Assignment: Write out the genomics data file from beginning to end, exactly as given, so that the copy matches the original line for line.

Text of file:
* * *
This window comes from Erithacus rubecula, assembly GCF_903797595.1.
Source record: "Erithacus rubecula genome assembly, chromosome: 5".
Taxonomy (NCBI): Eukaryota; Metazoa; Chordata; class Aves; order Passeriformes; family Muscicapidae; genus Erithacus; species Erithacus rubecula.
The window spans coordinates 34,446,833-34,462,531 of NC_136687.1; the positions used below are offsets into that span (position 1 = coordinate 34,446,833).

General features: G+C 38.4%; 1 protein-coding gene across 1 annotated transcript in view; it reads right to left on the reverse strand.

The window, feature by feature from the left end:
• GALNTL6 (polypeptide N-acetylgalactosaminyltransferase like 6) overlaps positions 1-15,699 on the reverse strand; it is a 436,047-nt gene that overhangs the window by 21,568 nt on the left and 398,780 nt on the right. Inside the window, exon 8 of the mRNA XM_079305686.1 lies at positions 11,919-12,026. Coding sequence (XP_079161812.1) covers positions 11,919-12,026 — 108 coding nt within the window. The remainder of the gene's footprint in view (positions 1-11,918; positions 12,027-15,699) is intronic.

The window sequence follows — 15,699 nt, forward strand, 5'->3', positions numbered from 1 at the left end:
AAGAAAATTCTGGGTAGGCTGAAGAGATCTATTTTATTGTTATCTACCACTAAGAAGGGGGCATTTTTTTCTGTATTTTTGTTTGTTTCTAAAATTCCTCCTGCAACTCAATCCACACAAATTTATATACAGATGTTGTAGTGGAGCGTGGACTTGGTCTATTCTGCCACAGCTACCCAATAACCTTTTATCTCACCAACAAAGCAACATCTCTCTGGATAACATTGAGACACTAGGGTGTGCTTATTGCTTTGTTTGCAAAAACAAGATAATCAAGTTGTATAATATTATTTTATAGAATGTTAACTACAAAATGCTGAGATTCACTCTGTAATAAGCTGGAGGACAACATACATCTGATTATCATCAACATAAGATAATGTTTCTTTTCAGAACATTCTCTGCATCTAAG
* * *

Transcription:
This window comes from Erithacus rubecula, assembly GCF_903797595.1.
Source record: "Erithacus rubecula genome assembly, chromosome: 5".
Taxonomy (NCBI): Eukaryota; Metazoa; Chordata; class Aves; order Passeriformes; family Muscicapidae; genus Erithacus; species Erithacus rubecula.
The window spans coordinates 34,446,833-34,462,531 of NC_136687.1; the positions used below are offsets into that span (position 1 = coordinate 34,446,833).

General features: G+C 38.4%; 1 protein-coding gene across 1 annotated transcript in view; it reads right to left on the reverse strand.

The window, feature by feature from the left end:
• GALNTL6 (polypeptide N-acetylgalactosaminyltransferase like 6) overlaps positions 1-15,699 on the reverse strand; it is a 436,047-nt gene that overhangs the window by 21,568 nt on the left and 398,780 nt on the right. Inside the window, exon 8 of the mRNA XM_079305686.1 lies at positions 11,919-12,026. Coding sequence (XP_079161812.1) covers positions 11,919-12,026 — 108 coding nt within the window. The remainder of the gene's footprint in view (positions 1-11,918; positions 12,027-15,699) is intronic.

The window sequence follows — 15,699 nt, forward strand, 5'->3', positions numbered from 1 at the left end:
AAGAAAATTCTGGGTAGGCTGAAGAGATCTATTTTATTGTTATCTACCACTAAGAAGGGGGCATTTTTTTCTGTATTTTTGTTTGTTTCTAAAATTCCTCCTGCAACTCAATCCACACAAATTTATATACAGATGTTGTAGTGGAGCGTGGACTTGGTCTATTCTGCCACAGCTACCCAATAACCTTTTATCTCACCAACAAAGCAACATCTCTCTGGATAACATTGAGACACTAGGGTGTGCTTATTGCTTTGTTTGCAAAAACAAGATAATCAAGTTGTATAATATTATTTTATAGAATGTTAACTACAAAATGCTGAGATTCACTCTGTAATAAGCTGGAGGACAACATACATCTGATTATCATCAACATAAGATAATGTTTCTTTTCAGAACATTCTCTGCATCTAAG